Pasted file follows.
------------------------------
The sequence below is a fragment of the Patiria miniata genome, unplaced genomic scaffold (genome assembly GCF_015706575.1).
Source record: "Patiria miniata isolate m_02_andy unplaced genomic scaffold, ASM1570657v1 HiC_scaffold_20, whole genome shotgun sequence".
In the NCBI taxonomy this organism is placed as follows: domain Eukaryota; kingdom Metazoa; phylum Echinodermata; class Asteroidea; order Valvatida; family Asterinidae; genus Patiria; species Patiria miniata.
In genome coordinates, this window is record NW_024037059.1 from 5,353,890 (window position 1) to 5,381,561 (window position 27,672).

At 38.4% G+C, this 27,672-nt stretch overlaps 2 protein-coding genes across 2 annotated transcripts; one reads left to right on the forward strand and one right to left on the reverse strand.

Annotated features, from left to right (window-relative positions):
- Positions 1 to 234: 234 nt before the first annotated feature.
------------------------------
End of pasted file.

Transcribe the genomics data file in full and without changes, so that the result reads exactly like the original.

The sequence below is a fragment of the Patiria miniata genome, unplaced genomic scaffold (genome assembly GCF_015706575.1).
Source record: "Patiria miniata isolate m_02_andy unplaced genomic scaffold, ASM1570657v1 HiC_scaffold_20, whole genome shotgun sequence".
In the NCBI taxonomy this organism is placed as follows: domain Eukaryota; kingdom Metazoa; phylum Echinodermata; class Asteroidea; order Valvatida; family Asterinidae; genus Patiria; species Patiria miniata.
In genome coordinates, this window is record NW_024037059.1 from 5,353,890 (window position 1) to 5,381,561 (window position 27,672).

At 38.4% G+C, this 27,672-nt stretch overlaps 2 protein-coding genes across 2 annotated transcripts; one reads left to right on the forward strand and one right to left on the reverse strand.

Annotated features, from left to right (window-relative positions):
- Positions 1 to 234: 234 nt before the first annotated feature.